James Brackett, a prominent lawyer of Cherry Valley, Otsego County, New York, who graduated in the class with Daniel Webster, at Dartsmouth College, came to Rock Island in 1847 to spend the last years of a long and useful life.
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John Ely Brackett, eldest son of James Brackett, graduated from West Point and later was appointed a Lieutenant in the Second Regiment of Artillery. Later he became a Captain in Colonel Stevenson’s Regiment, which was to sail for California to serve during the war with Mexico, and afterwards, as Major-General John Ely Brackett, was very active during the troublous California days in 1849, and is much lauded in the annals of that State. He died in Rock Island some years later.
Joseph Warren Brackett, second son of James Brackett, was appointed midshipman in the navy, at the age of fifteen, in 1830, from which he resigned four years later. In 1840 he was admitted to the bar of New York, and practiced nine years in Cherry Valley, his birthplace. He then went to Rock Island, where he remained till his death. At the outbreak of the Civil War, Colonel Brackett joined the Ninth Illinois Cavalry, and was appointed successively Battalion Quartermaster and Regimental Commissary. This Regiment made a record second to none in brilliancy and secured the special thanks of General Curtis and Thomas. He was a member of the John Buford Post, No. 243, Grand Army of the Republic, and one of its Post Commanders. He died at the age of 79, and was born January 19, 1815, in Cherry Valley, New York.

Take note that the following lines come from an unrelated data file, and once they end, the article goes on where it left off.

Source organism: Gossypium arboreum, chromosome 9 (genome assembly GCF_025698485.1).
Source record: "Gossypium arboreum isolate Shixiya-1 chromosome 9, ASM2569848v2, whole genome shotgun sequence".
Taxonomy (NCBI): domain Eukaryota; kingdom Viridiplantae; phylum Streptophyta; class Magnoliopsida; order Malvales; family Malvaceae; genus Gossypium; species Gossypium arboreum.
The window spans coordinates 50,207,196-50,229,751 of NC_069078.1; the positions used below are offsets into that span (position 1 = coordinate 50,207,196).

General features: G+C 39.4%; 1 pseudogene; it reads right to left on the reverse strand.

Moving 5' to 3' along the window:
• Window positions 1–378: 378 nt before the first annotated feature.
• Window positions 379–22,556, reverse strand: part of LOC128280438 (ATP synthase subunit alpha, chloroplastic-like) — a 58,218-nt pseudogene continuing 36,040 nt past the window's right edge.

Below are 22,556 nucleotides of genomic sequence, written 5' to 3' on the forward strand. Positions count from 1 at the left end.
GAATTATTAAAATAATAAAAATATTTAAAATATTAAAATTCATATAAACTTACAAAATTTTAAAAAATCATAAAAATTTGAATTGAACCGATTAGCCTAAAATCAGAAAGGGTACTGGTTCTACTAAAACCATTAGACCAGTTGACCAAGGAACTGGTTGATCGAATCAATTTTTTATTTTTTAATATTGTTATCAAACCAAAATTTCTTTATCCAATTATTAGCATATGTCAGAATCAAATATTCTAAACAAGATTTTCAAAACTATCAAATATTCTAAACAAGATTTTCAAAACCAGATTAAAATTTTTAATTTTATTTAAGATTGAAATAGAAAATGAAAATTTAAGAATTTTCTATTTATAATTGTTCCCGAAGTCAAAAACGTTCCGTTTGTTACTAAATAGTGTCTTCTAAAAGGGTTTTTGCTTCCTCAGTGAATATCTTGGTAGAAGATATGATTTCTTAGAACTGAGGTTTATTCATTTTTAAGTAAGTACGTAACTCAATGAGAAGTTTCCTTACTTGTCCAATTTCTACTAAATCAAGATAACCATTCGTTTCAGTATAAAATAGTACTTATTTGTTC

William Brackett, fourth son of James Brackett, was born in Cherry Valley, New York, in 1820. He was educated at Harvard College and Harvard Law School. He went to Rock Island in 1848, moved to Chicago in 1852, where he practiced law until 1874. He was an excellent writer, having a style clear, pure and classical, and was a charming companion. He died in Chicago June 14, 1888.
Doctor James W. Brackett, third son of James Brackett, was born in Cherry Valley, New York, October 8, 1816, and came to Rock Island in 1846. When the Civil War broke out Doctor Brackett was appointed surgeon to the Ninth Illinois Cavalry. In 1863 he became a contract surgeon at the United States military prison on the Island of Rock Island. He died at Rochester, Indiana, and was buried at Chippiannock Cemetery, March 25, 1886.
Albert Gallatin Brackett, the youngest of James Brackett’s seven sons, was born in Cherry Valley, New York, February 14, 1829. In June, 1847, he became First Lieutenant in the Fourth Indiana Volunteers. He participated in a number of battles in the Mexican War, and was honorably discharged at its close. He then went to Rock Island where he lived till March 3, 1855, when he was appointed Captain in the Second Regiment of United States Cavalry and sent to Texas to fight the Indians. When the Civil War broke out he became Colonel of the Ninth Illinois Cavalry. July 17, 1862, he was made Major in the First Cavalry, Regular Army, and sent to the Department of the Missouri. In January, 1864, he was placed in command of the Second Brigade of the Cavalry Division, Sixteenth Army Corps, and in July of the same year was appointed Acting Inspector-General of Cavalry for the Cavalry Bureau, Army of the Cumberland. During the next thirteen years, as Colonel of the Third Cavalry, he was engaged in constant campaigning against the Indians. He died in Washington and was buried at Arlington with military honors.